Afterword

ThimphuTech was the first technology blog in Bhutan. We started writing it in 2009, just as broadband and mobile internet started to take off. (Although internet in Bhutan was launched in 1999, it was either super-slow or super-expensive, and was only used by a selected few).

In the blog, we wrote about technology and food, but also about plenty of other stuff. The blog became popular and influential in Bhutan. A companion bi-weekly column -- Ask Boaz -- was published for many years in the Kuensel, Bhutan's national newspaper. (The complete Kuensel columns are available as an ebook, Blogging with Dragons).

We stopped updating the blog when we left Bhutan in 2014, but the information within the posts can still prove useful, and thus we decided to keep it online.

We thank all our readers.
Tashi Delek,
Boaz & Galit.

Sunday, May 13, 2012

Chart Crunch Continues: say goodbye to pie charts

The Bhutanese newspaper has been presenting front-page articles on the Rupee crunch, presenting different figures to tell a story. They are to be commended for using charts to present the data. Yet, there is much to be desired in terms of the choice of charts. Yesterday's front-page article "How private consumption and credit caused the Rupee crisis" featured the following chart for showing the different sources of private consumption Rupee usage:

From www.thebhutanese.bt (May 12, 2012 issue)

In an earlier post, we discussed why pie charts are ineffective for presenting data. We also showed that a bar chart is a much better tool for presenting counts and percentages. This particular pie chart suffers from an additional ailment: it uses 3D. In other words, instead of thin pizza slices we're looking at thick cake slices! While this might build up an appetite, note that the extra dimension does not represent any information. Even worse, it distorts our perception of size. You can see this by trying to figure out which consumption item contributes the most? While the purple slice in the front looks largest, it in fact represents the second largest item! (can you find the first?). If an important decision (such as a ban) would be made based on this misperception, it would be quite tragic.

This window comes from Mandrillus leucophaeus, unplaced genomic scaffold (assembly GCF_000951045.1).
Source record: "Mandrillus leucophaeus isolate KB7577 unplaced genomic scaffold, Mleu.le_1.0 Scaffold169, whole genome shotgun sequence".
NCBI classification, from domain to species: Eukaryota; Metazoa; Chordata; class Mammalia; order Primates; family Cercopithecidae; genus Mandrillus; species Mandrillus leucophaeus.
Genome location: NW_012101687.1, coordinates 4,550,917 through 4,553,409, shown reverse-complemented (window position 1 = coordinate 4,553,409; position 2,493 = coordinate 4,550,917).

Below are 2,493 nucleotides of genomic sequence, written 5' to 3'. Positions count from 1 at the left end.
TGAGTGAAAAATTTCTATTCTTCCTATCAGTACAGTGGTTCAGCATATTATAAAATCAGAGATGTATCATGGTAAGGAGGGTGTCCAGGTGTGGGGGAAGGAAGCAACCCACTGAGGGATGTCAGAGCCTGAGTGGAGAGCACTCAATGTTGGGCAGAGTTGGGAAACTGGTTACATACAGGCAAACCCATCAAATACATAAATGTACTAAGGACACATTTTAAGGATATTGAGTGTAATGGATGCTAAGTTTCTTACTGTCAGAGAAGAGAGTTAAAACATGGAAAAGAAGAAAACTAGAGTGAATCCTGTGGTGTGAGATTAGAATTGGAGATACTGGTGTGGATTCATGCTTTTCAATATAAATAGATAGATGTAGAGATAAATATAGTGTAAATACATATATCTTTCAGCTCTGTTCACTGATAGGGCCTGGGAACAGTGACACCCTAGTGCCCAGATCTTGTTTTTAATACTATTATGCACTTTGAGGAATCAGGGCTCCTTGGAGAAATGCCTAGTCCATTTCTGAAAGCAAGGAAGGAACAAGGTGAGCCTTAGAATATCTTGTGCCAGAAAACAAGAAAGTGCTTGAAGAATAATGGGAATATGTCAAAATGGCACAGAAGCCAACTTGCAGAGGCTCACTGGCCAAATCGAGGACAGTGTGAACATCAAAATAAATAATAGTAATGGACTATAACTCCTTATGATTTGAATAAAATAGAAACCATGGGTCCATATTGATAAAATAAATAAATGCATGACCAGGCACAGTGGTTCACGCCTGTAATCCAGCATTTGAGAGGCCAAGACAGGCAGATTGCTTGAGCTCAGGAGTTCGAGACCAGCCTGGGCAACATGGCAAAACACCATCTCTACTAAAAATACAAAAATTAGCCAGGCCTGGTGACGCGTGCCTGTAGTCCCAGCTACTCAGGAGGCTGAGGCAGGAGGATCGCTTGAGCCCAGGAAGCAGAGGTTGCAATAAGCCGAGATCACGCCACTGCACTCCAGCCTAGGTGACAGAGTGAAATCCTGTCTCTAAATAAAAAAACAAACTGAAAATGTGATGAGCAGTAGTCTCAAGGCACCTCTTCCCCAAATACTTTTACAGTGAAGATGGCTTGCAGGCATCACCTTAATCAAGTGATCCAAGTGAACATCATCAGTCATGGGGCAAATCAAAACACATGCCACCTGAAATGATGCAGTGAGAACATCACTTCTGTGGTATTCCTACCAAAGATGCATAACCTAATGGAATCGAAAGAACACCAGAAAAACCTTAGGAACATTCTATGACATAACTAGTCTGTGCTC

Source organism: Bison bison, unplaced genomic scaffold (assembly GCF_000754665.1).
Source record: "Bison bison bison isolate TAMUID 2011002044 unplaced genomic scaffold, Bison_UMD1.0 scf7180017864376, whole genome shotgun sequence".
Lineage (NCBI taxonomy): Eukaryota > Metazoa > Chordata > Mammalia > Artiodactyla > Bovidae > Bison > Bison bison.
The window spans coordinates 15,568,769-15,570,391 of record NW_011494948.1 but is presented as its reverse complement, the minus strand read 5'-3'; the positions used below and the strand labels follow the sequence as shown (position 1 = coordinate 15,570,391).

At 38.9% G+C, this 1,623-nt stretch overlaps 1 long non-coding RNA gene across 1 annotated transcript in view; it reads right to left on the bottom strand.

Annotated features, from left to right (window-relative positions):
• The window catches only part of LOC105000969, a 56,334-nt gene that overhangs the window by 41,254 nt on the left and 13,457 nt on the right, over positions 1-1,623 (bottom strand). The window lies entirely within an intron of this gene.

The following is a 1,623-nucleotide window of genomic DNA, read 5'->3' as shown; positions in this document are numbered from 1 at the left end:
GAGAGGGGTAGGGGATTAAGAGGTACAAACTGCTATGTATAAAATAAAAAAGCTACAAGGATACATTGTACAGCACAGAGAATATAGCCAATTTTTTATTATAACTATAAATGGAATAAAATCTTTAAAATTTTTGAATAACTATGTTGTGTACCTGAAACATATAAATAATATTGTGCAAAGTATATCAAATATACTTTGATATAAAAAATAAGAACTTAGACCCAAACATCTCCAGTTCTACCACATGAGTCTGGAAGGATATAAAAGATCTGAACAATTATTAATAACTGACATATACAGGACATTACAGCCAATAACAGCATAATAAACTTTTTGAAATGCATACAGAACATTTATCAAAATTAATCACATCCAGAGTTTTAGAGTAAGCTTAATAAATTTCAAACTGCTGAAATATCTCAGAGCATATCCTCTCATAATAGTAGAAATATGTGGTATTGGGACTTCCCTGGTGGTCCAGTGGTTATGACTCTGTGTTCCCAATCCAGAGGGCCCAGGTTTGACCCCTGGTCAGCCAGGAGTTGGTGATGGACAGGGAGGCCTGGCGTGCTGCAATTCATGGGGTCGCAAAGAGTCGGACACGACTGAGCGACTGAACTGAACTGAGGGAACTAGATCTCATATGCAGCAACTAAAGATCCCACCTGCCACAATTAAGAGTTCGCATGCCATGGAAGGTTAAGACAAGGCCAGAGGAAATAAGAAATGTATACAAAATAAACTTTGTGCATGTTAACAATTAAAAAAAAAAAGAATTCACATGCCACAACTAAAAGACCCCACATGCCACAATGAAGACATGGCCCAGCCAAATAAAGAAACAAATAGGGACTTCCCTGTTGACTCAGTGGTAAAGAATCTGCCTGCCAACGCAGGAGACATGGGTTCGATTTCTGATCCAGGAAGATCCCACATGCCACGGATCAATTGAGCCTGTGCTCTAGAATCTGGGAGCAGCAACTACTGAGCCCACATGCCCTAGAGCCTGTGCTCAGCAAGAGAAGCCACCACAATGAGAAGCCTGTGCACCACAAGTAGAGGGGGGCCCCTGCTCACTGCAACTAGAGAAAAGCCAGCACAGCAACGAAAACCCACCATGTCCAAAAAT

Other questions are also difficult and time-consuming to answer with a pie chart. For example:

  • Which consumption item contributes the least?
  • How much does Transport contribute? How does this compare to Clothing & Footwear?
Now let's look at an effective chart for conveying the same information. It is not fancy or colorful, but it doesn't require much thinking as the facts just "pop out":

Sources of private consumption and credit

We see that the first two items are similar in their contributions and high compared to the others, then a drop to 10% for Clothing & Footwear, and lastly the other items contribute between 2%-6% each, with Alcoholic Beverages, Tobacco & Narcotics contributing the least.

The bottom line: forget pie charts and forget 3D. Counts and percentages are always best to convey with simple bar charts (you can find a few more examples on this page -- click on a pie chart to see a better bar chart alternative).

Using charts in the media is very important. It catches the reader's eye and can help summarize the story in one look ("a picture is worth a thousand words"). However, it is crucial that chart creators acquire the basic knowledge in creating effective charts. It's not rocket science, yet it makes a huge difference.